This week, a well handled issue that treads on a familiar ground but avoids most of the pitfalls, a shout out to one of the best current series, and a retrospective on one of my top five all time favorite series!
Ultimate Spider-Man #23
First, I love the cover. It’s an homage to a classic Spider-Man page, and is well suited to the issue content.
Last issue, our Ultimate Spider-Man, Miles Morales, suffered a horrible tragedy. I’ve read some valid criticism on why can’t any super-heroes do their thing without losing a parent or loved one, and it is a cliché, but it’s done. What’s left is, how does our hero deal with it?
And in this case – reasonably poorly. Miles puts the suit away and goes back to his normal life, despite his best friend and S.H.I.E.L.D. encouraging him otherwise. He’s got a girlfriend now, he’s helping his dad out, and generally being greatly responsible in a small way. I really like it that he didn’t just shake it off, and a year in the life of a kid is a long time.
Also really nice is that the art reflects that year. Miles has grown a lot, having that year where he goes from mostly kid to mostly teen, gaining height and a stronger frame. He also is a lot more comfortable with his Spider powers, even as he’s not using them so actively.
Of course he’s going to get sucked back in – we can’t sell Ultimate High School Boy comics, after all. But it was a nice breather that showed a lot of character, and sets up Chapter 2 of Miles life, whatever that will be.
I haven’t brought up Fables before, but it’s been the crown jewel of DC’s adults-oriented Vertigo line for quite some time. Not many series have had a single writer at the helm for 129 issues, and despite the original epic storyline being long over, it’s still a compelling, fresh read.
This is the title that a lot of comics people were talking about when Once Upon a Time and Grimm were first announced. It has more in common with the former, but it’s its own thing, and IMO better than either of the Fairy Tales Meet the Real World tv shows. The fairy tale characters, who call themselves ‘Fables’, are completely aware of who they are, and are more powerful than the mundanes, particularly the more beloved ones like Snow White, The Big Bad Wolf, Cinderella, Prince Charming, Aladdin, Dorothy Gale, and many other public domain works.
This particular issue isn’t the best jumping on point – either go back to #1 (recommended! It starts plenty strong) or, for this arc, it starts at #125 and concludes here. This is a Snow White story, and as one of the primary Fables, she’s a strong, independent woman. (Despite a lot of fairy tales having some huge gender problems due to the times they were written, Bill Willingham brings a decidedly feminist viewpoint to the work, which I appreciate.) But she’s got a past, and one more element catches up to her.
Or check out #130 next month, which should be the start of something new! This title is on the short list for long-running, never disappointing, and anyone who likes Grimm or Once Upon a Time, this is right up your alley.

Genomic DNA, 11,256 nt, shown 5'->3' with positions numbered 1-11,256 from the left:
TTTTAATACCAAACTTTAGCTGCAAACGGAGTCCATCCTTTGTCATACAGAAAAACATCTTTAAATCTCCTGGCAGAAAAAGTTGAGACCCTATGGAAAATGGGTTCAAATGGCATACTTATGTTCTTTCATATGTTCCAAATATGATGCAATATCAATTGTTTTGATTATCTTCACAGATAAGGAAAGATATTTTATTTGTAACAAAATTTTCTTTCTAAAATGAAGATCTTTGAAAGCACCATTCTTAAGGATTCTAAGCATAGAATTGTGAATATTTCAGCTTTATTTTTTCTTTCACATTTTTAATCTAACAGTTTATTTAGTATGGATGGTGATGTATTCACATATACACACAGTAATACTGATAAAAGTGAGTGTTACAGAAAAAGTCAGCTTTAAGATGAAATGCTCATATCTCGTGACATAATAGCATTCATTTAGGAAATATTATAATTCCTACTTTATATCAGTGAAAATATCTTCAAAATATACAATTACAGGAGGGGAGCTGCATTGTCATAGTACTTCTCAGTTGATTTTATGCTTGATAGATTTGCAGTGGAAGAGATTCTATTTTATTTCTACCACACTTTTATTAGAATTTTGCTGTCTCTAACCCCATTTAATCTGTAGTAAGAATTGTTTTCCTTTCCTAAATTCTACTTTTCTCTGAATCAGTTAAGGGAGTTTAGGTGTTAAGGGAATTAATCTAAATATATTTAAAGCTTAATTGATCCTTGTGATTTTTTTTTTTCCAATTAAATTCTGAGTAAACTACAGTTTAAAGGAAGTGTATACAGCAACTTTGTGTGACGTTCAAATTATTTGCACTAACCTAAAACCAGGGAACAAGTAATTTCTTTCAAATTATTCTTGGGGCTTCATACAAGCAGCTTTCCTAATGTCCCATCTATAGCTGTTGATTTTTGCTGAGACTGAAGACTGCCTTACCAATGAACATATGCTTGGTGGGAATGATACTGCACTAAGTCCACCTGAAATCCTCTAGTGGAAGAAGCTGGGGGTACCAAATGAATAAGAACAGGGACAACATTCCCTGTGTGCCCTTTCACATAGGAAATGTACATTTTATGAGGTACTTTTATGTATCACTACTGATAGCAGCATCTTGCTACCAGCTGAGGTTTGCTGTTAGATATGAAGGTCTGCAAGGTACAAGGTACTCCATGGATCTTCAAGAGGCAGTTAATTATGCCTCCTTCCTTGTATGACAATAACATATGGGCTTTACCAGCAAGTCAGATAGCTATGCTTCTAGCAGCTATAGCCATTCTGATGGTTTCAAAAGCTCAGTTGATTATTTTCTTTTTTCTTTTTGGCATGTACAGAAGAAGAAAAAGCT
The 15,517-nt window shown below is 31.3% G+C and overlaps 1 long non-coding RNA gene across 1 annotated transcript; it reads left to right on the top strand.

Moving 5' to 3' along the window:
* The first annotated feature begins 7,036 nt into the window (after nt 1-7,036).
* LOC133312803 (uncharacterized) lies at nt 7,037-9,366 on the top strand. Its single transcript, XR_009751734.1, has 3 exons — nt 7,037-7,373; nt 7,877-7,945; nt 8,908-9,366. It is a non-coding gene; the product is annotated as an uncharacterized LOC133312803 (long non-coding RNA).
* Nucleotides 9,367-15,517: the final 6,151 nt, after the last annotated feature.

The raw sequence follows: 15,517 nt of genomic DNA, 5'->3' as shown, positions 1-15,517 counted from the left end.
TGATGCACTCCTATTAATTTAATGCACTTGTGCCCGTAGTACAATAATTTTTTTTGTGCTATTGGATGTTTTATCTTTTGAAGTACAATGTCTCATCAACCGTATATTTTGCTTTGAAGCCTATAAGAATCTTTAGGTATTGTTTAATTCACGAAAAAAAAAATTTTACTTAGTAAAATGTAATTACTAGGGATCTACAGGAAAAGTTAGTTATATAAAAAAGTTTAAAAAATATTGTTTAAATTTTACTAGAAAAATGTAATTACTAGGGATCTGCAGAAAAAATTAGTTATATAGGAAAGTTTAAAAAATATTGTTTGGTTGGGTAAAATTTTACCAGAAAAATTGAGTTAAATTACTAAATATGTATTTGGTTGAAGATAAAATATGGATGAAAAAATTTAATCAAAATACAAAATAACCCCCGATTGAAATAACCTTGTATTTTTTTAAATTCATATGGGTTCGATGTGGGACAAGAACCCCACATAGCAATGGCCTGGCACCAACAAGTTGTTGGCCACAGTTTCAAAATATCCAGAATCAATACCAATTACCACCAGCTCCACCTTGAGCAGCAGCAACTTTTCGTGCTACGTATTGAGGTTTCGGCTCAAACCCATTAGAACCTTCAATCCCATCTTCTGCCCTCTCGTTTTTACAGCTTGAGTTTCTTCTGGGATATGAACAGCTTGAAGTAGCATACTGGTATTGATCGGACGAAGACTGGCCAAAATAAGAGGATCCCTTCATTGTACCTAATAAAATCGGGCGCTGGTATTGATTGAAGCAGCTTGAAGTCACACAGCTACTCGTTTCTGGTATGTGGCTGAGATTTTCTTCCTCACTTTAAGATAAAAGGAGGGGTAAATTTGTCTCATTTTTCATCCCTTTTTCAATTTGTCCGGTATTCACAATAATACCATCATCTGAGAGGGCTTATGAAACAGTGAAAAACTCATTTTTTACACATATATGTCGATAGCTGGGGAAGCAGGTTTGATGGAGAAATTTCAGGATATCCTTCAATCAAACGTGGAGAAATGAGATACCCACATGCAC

This is not related to the 80s movie of a similar name. Instead, this comic is about the superhero Starman, aka Jack Knight, inheritor of a legacy going back to the golden age of DC Comics. It’s also one of the best mainstream comics ever printed, and a highlight of the late 90s, post-crash era. DC published a fair number of ‘experimental’ super-hero comics around this time, and most of them have faded into obscurity, but Starman is deservedly the breakout hit.
Jack is not a typical superhero. His father was the original Starman, member of the Justice Society of America (long before Superman and Batman were doing their thing.) His older brother, David, is set to take on the mantle, leaving Jack to do what he loves, which is collect kitsch. He runs an antique shop, and loves pop culture. If it were set now, he’d be hipster material, but he really was a hipster before it was cool.
And then David gets killed, and Jack gets thrust into the world of Super-Heroes and Big Villains and the rich tapestry of Opal City. The key thing is, Jack may be counterculture, but he’s not disaffected at all. He loves his quirky stuff, he loves his city, and he loves his family. This is what drives him. And what makes it work.
This is a comic where the villains may have running banter on what’s the best Steven Sondheim musical (which, obviously is Sunday in the Park). You’ll meet an Irish cop family who’ve been in the city for generations, with occasional tales from the past that involve them. (These are usually great issues!) There’s a prominent gay supporting character years before this was common, loves and villains (sometimes one and the same), and a sense of history about it. And above all, the best supporting character is the Shade, a B-Villain that James Robinson totally reinvents for the series. A victorian era villain with immortality and darkness powers, the Shade considers Opal City his home, and keeps his business affairs elsewhere. He’s exquisitely written, and proves to be an unlikely ally on many occasions.
If you’re ever wondering if superhero comics can ever rise above their genre, this is Exhibit A. It’s a masterpiece, and available in a collected omnibus or digitally on comixology. Issue #0 (which is the first issue, it debuted during DC’s stunt zero-issue month) is only 99 cents, give it a try!